Tracking genetic, molecular and daily health data on a regular basis — rather than only when a health issue arises — can help physicians predict the onset of disease and provide insights into the development of highly personalized treatments, according to a study published in Nature Medicine on May 8.
Researchers from the Stanford University School of Medicine tracked the health data of more than 100 people for up to eight years using wearable technologies, genome sequencing and molecular profiling. The scientists were thus able to assemble a « biological baseline » for each person.
Informed by this baseline, when an abnormality appeared, researchers could more easily identify issues like high blood pressure, arrhythmia, diabetes and early-stage cancer. Additionally, having access to such a wide swath of data about each person’s biology aided in the development of precision treatment plans specifically for each individual.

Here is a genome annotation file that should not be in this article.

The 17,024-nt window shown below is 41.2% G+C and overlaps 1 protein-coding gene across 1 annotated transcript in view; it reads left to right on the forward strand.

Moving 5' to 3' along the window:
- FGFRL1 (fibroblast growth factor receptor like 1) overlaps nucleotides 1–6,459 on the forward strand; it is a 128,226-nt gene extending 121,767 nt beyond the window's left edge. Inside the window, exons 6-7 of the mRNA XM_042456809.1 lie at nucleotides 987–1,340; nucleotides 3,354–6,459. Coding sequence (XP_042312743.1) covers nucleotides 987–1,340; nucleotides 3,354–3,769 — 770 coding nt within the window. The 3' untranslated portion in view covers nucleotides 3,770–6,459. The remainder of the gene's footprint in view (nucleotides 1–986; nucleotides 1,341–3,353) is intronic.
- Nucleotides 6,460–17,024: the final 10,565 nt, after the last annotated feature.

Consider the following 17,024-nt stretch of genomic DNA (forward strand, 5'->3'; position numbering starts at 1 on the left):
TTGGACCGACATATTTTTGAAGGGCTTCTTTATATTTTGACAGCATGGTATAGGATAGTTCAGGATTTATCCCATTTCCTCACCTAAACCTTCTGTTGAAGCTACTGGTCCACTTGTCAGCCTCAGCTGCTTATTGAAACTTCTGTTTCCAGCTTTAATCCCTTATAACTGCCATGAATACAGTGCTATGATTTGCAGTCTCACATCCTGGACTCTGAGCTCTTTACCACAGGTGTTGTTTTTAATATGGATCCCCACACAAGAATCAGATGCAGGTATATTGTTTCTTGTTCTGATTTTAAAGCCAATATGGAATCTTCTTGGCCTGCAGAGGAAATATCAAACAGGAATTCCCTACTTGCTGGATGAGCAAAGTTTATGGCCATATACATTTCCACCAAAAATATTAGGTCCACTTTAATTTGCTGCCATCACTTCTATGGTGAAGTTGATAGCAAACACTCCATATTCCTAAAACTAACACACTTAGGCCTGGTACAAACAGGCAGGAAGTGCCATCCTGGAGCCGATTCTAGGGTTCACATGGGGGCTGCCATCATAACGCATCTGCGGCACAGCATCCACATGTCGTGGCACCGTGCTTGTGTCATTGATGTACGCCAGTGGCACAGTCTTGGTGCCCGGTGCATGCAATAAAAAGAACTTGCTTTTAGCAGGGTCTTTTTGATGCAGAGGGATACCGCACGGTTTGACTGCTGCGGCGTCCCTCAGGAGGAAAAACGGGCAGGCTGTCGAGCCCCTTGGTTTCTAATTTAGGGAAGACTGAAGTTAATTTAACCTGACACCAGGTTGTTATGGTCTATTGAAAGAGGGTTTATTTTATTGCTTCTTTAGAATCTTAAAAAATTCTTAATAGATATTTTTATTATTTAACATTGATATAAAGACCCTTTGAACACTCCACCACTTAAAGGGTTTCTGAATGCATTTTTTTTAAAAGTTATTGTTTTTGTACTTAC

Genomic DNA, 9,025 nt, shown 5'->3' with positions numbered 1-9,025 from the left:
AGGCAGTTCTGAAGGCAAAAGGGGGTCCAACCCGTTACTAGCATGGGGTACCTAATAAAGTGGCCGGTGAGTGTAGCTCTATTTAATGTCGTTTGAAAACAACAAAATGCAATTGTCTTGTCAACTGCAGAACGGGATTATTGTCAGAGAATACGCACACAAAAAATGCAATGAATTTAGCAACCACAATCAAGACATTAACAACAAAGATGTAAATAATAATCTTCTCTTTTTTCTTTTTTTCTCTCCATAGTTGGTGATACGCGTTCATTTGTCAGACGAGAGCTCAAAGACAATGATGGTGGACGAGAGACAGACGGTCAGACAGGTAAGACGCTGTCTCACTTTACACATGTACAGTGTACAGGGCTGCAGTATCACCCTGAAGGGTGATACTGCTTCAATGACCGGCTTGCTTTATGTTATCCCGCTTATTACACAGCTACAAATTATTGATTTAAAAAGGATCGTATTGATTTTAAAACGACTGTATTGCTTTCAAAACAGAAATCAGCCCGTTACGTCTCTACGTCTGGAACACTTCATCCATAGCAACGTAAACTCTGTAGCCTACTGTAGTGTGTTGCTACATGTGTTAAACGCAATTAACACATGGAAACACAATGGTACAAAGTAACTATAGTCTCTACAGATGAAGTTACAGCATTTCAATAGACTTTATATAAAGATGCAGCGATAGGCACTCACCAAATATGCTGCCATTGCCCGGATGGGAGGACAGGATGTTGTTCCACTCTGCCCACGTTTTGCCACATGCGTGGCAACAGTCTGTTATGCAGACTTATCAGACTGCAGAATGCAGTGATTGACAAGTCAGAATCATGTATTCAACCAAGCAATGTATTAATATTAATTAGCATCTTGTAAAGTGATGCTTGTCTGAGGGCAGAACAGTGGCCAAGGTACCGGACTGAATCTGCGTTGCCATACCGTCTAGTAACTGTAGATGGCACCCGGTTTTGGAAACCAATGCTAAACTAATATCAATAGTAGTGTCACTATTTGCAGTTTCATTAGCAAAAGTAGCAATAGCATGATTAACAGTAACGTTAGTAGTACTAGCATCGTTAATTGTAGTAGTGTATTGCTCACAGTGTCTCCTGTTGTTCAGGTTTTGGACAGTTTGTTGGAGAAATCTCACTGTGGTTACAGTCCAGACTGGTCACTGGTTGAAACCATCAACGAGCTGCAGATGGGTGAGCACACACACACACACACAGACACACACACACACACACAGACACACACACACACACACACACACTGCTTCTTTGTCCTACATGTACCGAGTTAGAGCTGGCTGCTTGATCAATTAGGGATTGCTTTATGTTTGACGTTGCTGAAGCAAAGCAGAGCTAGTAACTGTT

« Right now, we’re pretty much in the dark until we profile people, but this approach could provide us a much better view of people’s norms, what it means to be healthy and what it means when people deviate from that, » Michael Snyder, PhD, professor and chair of genetics at Stanford, said in a statement. « Ultimately, we want to shift the practice of medicine from treating people when they are ill to a focus on keeping them healthy by predicting disease risk and catching disease before it is symptomatic. »…